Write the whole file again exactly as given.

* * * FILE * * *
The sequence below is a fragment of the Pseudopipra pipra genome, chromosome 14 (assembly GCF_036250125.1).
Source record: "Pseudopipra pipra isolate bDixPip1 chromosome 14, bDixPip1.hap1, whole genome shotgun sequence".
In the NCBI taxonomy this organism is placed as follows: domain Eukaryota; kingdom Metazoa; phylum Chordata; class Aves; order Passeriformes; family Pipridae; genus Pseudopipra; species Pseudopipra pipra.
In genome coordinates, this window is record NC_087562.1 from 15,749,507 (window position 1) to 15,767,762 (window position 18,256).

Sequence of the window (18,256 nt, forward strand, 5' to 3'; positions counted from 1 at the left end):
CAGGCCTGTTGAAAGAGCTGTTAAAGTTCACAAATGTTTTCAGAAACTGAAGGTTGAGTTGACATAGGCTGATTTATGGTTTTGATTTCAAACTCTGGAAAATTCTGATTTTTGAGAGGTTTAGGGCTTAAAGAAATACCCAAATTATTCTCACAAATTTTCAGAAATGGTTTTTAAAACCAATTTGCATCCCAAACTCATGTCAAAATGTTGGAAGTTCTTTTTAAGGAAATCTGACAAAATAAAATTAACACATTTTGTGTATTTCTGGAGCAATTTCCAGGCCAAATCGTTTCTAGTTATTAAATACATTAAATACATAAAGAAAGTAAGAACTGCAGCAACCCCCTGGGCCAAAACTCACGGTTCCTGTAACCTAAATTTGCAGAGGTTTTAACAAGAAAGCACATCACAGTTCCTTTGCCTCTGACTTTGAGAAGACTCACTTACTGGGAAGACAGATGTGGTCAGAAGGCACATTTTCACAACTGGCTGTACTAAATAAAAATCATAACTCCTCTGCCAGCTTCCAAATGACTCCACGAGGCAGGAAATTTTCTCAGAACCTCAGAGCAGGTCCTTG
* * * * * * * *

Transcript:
The sequence below is a fragment of the Pseudopipra pipra genome, chromosome 14 (assembly GCF_036250125.1).
Source record: "Pseudopipra pipra isolate bDixPip1 chromosome 14, bDixPip1.hap1, whole genome shotgun sequence".
In the NCBI taxonomy this organism is placed as follows: domain Eukaryota; kingdom Metazoa; phylum Chordata; class Aves; order Passeriformes; family Pipridae; genus Pseudopipra; species Pseudopipra pipra.
In genome coordinates, this window is record NC_087562.1 from 15,749,507 (window position 1) to 15,767,762 (window position 18,256).

Sequence of the window (18,256 nt, forward strand, 5' to 3'; positions counted from 1 at the left end):
CAGGCCTGTTGAAAGAGCTGTTAAAGTTCACAAATGTTTTCAGAAACTGAAGGTTGAGTTGACATAGGCTGATTTATGGTTTTGATTTCAAACTCTGGAAAATTCTGATTTTTGAGAGGTTTAGGGCTTAAAGAAATACCCAAATTATTCTCACAAATTTTCAGAAATGGTTTTTAAAACCAATTTGCATCCCAAACTCATGTCAAAATGTTGGAAGTTCTTTTTAAGGAAATCTGACAAAATAAAATTAACACATTTTGTGTATTTCTGGAGCAATTTCCAGGCCAAATCGTTTCTAGTTATTAAATACATTAAATACATAAAGAAAGTAAGAACTGCAGCAACCCCCTGGGCCAAAACTCACGGTTCCTGTAACCTAAATTTGCAGAGGTTTTAACAAGAAAGCACATCACAGTTCCTTTGCCTCTGACTTTGAGAAGACTCACTTACTGGGAAGACAGATGTGGTCAGAAGGCACATTTTCACAACTGGCTGTACTAAATAAAAATCATAACTCCTCTGCCAGCTTCCAAATGACTCCACGAGGCAGGAAATTTTCTCAGAACCTCAGAGCAGGTCCTTG